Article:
For Margaret and Charles Swain

My father always told me

never to bet on anything

but Notre Dame and the Yankees.

But for anyone not willing to

take my father's advice,

I now declare this casino open.

—Governor Brendan Byrne

at the opening of Caesars

Palace, Atlantic City

May 26, 1978


Thanks to George Lucas, my editor, Chris Calhoun, my agent, and my friends Steve Forte and Shawn Redmond, for their help and guidance.

Above all, thanks to my wife, Laura, my partner in writing, and in life.



Crossroaders see the world differently than the rest of us,” Tony Valentine was saying to his neighbor over dinner in his kitchen. Buttering real butter onto his roll, he took a healthy bite. “Don't remind me, bad for my heart, but I've got to have the real taste now and again. Makes life worth living, if you know what I mean.”

“What's a crossroader?” Mabel Struck asked.

“A crossroader is a name for a hustler or a cheat. It comes from the Old West practice of cheating at saloons that were located at the crossroads of one-horse towns.”

“I presume so the cheater could make a hasty getaway.”

“Exactly. So where was I?”

“You were painting an altogether ugly picture of the people you put behind bars,” his neighbor said sweetly.

“Right. Crossroaders live a lie twenty-four hours a day. You know the worst thing that can happen to a crossroader?”

Spooning a forkful of homemade lasagna into her mouth, Mabel shook her snow-white head no.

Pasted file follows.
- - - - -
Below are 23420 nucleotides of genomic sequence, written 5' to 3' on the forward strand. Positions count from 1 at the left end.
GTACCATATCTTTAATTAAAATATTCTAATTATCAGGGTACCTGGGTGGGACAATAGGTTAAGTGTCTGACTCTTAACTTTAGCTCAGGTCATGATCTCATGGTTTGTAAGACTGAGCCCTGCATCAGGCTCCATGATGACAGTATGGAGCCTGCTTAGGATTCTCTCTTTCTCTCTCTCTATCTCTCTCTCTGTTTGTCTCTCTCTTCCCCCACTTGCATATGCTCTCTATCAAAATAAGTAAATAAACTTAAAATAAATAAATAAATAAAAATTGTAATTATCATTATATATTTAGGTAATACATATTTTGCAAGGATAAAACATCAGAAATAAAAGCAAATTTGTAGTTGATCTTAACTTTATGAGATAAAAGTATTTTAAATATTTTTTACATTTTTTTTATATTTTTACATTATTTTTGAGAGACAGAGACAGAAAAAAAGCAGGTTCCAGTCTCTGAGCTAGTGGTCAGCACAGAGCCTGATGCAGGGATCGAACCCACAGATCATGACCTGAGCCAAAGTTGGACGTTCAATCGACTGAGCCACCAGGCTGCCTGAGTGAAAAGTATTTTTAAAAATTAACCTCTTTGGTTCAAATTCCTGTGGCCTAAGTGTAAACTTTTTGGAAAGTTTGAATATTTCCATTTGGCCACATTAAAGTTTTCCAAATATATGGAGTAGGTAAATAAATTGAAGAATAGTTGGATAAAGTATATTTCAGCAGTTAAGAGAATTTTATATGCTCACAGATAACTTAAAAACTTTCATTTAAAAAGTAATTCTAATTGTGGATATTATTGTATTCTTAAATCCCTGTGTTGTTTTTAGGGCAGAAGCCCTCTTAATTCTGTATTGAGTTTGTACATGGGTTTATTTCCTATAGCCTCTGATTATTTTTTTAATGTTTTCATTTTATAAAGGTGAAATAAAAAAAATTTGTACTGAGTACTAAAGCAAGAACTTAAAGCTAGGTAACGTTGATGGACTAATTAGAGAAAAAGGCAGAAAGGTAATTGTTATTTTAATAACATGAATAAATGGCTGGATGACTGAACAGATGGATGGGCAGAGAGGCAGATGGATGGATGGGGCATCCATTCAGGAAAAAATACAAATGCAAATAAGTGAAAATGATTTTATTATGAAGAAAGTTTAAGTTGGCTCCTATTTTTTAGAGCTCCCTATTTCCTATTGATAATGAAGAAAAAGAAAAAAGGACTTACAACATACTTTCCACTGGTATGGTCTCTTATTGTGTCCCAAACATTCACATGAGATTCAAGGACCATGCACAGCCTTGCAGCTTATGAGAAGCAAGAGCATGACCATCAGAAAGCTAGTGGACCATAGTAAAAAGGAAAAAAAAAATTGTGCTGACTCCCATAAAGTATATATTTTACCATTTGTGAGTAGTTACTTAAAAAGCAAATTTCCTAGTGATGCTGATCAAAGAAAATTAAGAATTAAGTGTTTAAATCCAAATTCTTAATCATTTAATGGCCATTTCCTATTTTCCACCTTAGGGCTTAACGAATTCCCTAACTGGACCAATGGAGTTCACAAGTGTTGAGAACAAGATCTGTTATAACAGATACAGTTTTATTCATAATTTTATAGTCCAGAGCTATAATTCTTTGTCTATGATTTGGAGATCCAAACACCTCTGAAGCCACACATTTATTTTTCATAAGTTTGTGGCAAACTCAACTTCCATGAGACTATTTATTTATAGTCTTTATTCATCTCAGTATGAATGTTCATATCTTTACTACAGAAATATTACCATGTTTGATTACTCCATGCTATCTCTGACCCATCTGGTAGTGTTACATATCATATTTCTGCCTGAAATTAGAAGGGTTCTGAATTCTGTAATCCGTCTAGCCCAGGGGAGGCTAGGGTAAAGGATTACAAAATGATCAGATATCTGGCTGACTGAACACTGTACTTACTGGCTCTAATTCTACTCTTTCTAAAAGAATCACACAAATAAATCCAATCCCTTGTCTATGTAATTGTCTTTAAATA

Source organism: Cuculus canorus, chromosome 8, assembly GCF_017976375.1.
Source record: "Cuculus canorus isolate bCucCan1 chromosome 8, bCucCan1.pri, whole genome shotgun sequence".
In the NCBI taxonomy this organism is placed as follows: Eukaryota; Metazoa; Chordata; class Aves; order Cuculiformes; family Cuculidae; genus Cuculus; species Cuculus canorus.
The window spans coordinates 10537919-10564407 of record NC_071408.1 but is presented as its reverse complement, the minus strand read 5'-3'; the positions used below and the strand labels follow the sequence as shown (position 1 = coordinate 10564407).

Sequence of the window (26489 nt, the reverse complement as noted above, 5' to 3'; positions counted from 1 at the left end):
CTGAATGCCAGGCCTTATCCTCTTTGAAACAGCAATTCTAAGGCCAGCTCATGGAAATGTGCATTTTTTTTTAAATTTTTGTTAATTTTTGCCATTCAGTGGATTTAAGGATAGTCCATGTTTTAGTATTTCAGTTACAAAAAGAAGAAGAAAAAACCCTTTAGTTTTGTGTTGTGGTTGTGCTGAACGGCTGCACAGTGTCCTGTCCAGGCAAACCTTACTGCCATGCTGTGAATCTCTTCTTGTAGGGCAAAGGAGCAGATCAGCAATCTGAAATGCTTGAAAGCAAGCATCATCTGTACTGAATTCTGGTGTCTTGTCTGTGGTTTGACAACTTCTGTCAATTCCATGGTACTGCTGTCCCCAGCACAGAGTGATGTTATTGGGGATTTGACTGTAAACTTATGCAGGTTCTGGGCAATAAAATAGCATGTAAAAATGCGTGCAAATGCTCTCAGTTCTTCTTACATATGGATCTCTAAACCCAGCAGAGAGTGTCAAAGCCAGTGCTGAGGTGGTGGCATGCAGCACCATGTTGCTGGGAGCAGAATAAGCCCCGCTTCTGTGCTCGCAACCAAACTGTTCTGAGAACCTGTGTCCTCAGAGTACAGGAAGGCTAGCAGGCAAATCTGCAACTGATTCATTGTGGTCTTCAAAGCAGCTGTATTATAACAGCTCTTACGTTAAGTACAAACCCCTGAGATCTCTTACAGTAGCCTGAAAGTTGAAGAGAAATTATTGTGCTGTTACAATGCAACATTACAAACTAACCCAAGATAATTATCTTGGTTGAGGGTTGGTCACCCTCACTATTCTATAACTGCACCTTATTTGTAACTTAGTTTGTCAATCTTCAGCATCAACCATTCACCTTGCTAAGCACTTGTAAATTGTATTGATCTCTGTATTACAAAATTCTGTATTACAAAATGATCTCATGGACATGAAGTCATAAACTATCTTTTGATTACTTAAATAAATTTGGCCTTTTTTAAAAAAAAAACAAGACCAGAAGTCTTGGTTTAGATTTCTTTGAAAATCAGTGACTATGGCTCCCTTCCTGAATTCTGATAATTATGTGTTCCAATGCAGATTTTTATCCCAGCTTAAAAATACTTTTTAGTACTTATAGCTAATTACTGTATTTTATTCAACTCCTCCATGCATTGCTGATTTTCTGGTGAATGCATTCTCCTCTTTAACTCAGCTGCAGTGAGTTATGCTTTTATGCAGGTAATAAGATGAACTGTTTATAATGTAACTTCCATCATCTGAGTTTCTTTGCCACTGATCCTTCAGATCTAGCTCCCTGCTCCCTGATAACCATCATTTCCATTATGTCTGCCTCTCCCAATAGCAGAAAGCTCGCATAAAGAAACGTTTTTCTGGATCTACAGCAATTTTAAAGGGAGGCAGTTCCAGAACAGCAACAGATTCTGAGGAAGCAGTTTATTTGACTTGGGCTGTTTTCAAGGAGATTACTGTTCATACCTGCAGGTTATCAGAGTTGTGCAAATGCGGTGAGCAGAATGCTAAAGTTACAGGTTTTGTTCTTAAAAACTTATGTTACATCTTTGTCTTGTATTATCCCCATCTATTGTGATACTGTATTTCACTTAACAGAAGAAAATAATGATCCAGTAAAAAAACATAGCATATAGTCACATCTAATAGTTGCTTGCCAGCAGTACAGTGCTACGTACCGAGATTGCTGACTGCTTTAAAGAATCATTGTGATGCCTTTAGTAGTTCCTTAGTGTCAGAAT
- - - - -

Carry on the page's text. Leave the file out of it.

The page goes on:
“Getting heat.”

“Is that like getting hives?”

“No. When you get heat, it means someone suspects you. And once someone suspects you, you can't move in a game. So crossroaders do everything imaginable not to get heat.”

Mabel, who had never gambled, was slow to catch on. She was more impressed with his colorful stories of celebrities he'd met during his twenty-plus years protecting Atlantic City's casinos than the nuts and bolts of his profession.

“Give me an example,” she said.

Valentine scratched his chin, trying to think of an example that would not confuse her. “Have you ever played poker?”

“My late husband used to hold Friday night poker games at the house. I didn't play, but I understand the rules.”

“Good. Let's say a crossroader is playing in your late husband's Friday night game. Between hands, he secretly palms out a pair of kings, and sticks them under his leg. A minute later, another player takes the deck and counts the cards. ‘This deck is short,' he says. What does the crossroader do?”

Mabel gave it some serious thought. “I know. He says, ‘Let me see those cards!' And he grabs the deck and adds the two kings.”

“Very good.”

She clapped her hands. “Am I right?”

“You most certainly are. What does he do then?”

“He counts them.”

“Right again. Now for the big test. What does he say after he counts them?”

Mabel hesitated, clearly stumped.

“What would you say?” Valentine asked her.

“I'd say, ‘You must have counted wrong. There are fifty-two.'?” Mabel brought her hand to her mouth. “Wait. That would narrow it down to the two of us, wouldn't it?”

“It would,” Valentine conceded.

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